A breakdown in police and fire communication resulted in a chaotic response to treating victims of the 2012 Aurora theater shooting, a review of the largest mass shooting in U.S. history found, reports the Denver Post. Police officers didn’t know how to communicate directly with fire officials as they confronted hordes of blood-soaked victims streaming toward them. A maze of parked police cars, curbs and panicked moviegoers blocked ambulance drivers from reaching the critically injured. Fire officials didn’t know whether the threat had been defused, leaving them unsure of their safety as they navigated a crime scene that looked like a battlefield.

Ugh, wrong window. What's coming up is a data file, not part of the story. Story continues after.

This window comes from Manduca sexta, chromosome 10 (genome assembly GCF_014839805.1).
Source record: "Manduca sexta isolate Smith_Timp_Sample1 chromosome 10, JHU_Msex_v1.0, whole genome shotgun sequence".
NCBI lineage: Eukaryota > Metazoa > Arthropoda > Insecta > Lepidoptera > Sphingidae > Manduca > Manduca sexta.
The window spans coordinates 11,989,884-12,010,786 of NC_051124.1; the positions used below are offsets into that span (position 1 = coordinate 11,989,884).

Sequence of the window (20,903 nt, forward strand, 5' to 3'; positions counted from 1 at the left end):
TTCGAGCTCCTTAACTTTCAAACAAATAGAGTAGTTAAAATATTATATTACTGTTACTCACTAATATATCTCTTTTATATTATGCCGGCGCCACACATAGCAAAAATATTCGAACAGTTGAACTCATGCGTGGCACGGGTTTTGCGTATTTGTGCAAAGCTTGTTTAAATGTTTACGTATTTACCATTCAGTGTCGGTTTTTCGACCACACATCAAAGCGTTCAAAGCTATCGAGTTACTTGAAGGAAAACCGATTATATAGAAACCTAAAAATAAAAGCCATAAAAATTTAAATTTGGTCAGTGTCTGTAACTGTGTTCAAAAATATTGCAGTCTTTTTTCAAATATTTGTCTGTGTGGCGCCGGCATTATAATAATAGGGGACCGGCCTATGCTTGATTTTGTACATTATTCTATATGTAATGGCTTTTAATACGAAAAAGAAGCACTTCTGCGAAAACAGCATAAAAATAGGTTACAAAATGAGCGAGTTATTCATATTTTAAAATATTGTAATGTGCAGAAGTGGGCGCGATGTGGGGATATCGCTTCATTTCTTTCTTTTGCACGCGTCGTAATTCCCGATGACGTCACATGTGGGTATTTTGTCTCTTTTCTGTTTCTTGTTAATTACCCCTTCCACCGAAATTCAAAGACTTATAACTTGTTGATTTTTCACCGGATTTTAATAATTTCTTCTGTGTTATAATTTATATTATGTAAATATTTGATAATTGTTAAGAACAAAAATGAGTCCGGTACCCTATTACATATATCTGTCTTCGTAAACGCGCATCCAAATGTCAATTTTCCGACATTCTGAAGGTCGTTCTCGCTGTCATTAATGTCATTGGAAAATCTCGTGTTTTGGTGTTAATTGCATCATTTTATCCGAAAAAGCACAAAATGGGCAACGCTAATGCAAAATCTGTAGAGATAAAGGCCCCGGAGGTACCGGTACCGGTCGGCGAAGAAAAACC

The report found that 28 minutes elapsed between the arrival at the scene of the fire battalion chief in control of emergency medical services and contact with the police lieutenant in charge of law enforcement issues. Coordination was so poor that a fire battalion chief reported to a colleague, “So far, it’s running pretty smooth.” In reality, at that time, “police were facing a chaotic situation and ambulances were not getting through to many of the wounded,” the report says. The study of the July 20, 2012, shooting spree,, which left 12 dead and 70 others injured, listed more than 80 recommendations but also lauded officials as acting admirably given the circumstances.